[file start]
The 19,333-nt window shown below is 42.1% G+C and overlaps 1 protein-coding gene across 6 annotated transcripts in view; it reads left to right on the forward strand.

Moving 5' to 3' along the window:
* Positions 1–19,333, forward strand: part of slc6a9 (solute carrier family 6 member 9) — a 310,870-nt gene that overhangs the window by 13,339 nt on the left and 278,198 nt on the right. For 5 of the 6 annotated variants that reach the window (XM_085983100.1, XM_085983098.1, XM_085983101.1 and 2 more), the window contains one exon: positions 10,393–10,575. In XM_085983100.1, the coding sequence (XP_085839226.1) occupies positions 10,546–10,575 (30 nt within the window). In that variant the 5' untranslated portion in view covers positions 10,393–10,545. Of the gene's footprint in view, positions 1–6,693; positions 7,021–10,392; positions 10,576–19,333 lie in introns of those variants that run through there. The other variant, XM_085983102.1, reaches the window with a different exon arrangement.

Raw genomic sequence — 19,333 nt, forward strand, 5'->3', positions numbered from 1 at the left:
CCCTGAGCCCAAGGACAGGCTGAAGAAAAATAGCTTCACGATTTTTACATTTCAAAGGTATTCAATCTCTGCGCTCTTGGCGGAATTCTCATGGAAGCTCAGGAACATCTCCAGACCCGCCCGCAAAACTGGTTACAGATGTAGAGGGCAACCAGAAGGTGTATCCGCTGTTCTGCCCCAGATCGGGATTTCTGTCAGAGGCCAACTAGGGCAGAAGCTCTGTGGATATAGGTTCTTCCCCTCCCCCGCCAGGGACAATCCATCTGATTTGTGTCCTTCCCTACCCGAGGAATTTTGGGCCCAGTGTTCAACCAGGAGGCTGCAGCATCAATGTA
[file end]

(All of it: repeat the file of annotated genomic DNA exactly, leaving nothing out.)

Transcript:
The 19,333-nt window shown below is 42.1% G+C and overlaps 1 protein-coding gene across 6 annotated transcripts in view; it reads left to right on the forward strand.

Moving 5' to 3' along the window:
* Positions 1–19,333, forward strand: part of slc6a9 (solute carrier family 6 member 9) — a 310,870-nt gene that overhangs the window by 13,339 nt on the left and 278,198 nt on the right. For 5 of the 6 annotated variants that reach the window (XM_085983100.1, XM_085983098.1, XM_085983101.1 and 2 more), the window contains one exon: positions 10,393–10,575. In XM_085983100.1, the coding sequence (XP_085839226.1) occupies positions 10,546–10,575 (30 nt within the window). In that variant the 5' untranslated portion in view covers positions 10,393–10,545. Of the gene's footprint in view, positions 1–6,693; positions 7,021–10,392; positions 10,576–19,333 lie in introns of those variants that run through there. The other variant, XM_085983102.1, reaches the window with a different exon arrangement.

Raw genomic sequence — 19,333 nt, forward strand, 5'->3', positions numbered from 1 at the left:
CCCTGAGCCCAAGGACAGGCTGAAGAAAAATAGCTTCACGATTTTTACATTTCAAAGGTATTCAATCTCTGCGCTCTTGGCGGAATTCTCATGGAAGCTCAGGAACATCTCCAGACCCGCCCGCAAAACTGGTTACAGATGTAGAGGGCAACCAGAAGGTGTATCCGCTGTTCTGCCCCAGATCGGGATTTCTGTCAGAGGCCAACTAGGGCAGAAGCTCTGTGGATATAGGTTCTTCCCCTCCCCCGCCAGGGACAATCCATCTGATTTGTGTCCTTCCCTACCCGAGGAATTTTGGGCCCAGTGTTCAACCAGGAGGCTGCAGCATCAATGTA